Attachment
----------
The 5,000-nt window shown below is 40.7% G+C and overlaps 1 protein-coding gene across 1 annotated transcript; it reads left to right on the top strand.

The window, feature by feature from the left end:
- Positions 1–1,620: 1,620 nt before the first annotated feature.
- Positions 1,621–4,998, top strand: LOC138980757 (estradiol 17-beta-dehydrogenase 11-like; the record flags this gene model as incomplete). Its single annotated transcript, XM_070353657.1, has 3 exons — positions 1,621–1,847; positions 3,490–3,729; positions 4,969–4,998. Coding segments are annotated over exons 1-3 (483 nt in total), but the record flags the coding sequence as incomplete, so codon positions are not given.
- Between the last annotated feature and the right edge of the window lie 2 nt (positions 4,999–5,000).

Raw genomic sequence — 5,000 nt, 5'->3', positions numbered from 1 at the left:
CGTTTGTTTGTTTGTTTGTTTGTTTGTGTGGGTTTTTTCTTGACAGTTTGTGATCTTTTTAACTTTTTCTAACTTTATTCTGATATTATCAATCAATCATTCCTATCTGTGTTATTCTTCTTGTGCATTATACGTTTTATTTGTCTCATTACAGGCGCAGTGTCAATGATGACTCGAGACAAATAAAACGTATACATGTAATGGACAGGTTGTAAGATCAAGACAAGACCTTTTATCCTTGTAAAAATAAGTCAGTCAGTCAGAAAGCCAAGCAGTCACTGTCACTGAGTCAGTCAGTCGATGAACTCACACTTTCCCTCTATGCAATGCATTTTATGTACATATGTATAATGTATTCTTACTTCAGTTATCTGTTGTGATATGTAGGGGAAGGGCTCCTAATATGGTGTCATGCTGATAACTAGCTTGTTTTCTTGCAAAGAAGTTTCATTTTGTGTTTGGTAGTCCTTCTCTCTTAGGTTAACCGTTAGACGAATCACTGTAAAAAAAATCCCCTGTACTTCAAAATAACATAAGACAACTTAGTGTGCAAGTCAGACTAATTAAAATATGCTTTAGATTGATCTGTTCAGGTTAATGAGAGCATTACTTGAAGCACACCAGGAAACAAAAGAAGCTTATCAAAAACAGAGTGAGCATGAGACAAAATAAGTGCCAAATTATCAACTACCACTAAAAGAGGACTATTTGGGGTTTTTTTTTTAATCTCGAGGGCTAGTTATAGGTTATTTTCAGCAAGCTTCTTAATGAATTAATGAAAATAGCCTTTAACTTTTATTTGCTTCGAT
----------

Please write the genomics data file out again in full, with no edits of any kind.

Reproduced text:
The 5,000-nt window shown below is 40.7% G+C and overlaps 1 protein-coding gene across 1 annotated transcript; it reads left to right on the top strand.

The window, feature by feature from the left end:
- Positions 1–1,620: 1,620 nt before the first annotated feature.
- Positions 1,621–4,998, top strand: LOC138980757 (estradiol 17-beta-dehydrogenase 11-like; the record flags this gene model as incomplete). Its single annotated transcript, XM_070353657.1, has 3 exons — positions 1,621–1,847; positions 3,490–3,729; positions 4,969–4,998. Coding segments are annotated over exons 1-3 (483 nt in total), but the record flags the coding sequence as incomplete, so codon positions are not given.
- Between the last annotated feature and the right edge of the window lie 2 nt (positions 4,999–5,000).

Raw genomic sequence — 5,000 nt, 5'->3', positions numbered from 1 at the left:
CGTTTGTTTGTTTGTTTGTTTGTTTGTGTGGGTTTTTTCTTGACAGTTTGTGATCTTTTTAACTTTTTCTAACTTTATTCTGATATTATCAATCAATCATTCCTATCTGTGTTATTCTTCTTGTGCATTATACGTTTTATTTGTCTCATTACAGGCGCAGTGTCAATGATGACTCGAGACAAATAAAACGTATACATGTAATGGACAGGTTGTAAGATCAAGACAAGACCTTTTATCCTTGTAAAAATAAGTCAGTCAGTCAGAAAGCCAAGCAGTCACTGTCACTGAGTCAGTCAGTCGATGAACTCACACTTTCCCTCTATGCAATGCATTTTATGTACATATGTATAATGTATTCTTACTTCAGTTATCTGTTGTGATATGTAGGGGAAGGGCTCCTAATATGGTGTCATGCTGATAACTAGCTTGTTTTCTTGCAAAGAAGTTTCATTTTGTGTTTGGTAGTCCTTCTCTCTTAGGTTAACCGTTAGACGAATCACTGTAAAAAAAATCCCCTGTACTTCAAAATAACATAAGACAACTTAGTGTGCAAGTCAGACTAATTAAAATATGCTTTAGATTGATCTGTTCAGGTTAATGAGAGCATTACTTGAAGCACACCAGGAAACAAAAGAAGCTTATCAAAAACAGAGTGAGCATGAGACAAAATAAGTGCCAAATTATCAACTACCACTAAAAGAGGACTATTTGGGGTTTTTTTTTTAATCTCGAGGGCTAGTTATAGGTTATTTTCAGCAAGCTTCTTAATGAATTAATGAAAATAGCCTTTAACTTTTATTTGCTTCGAT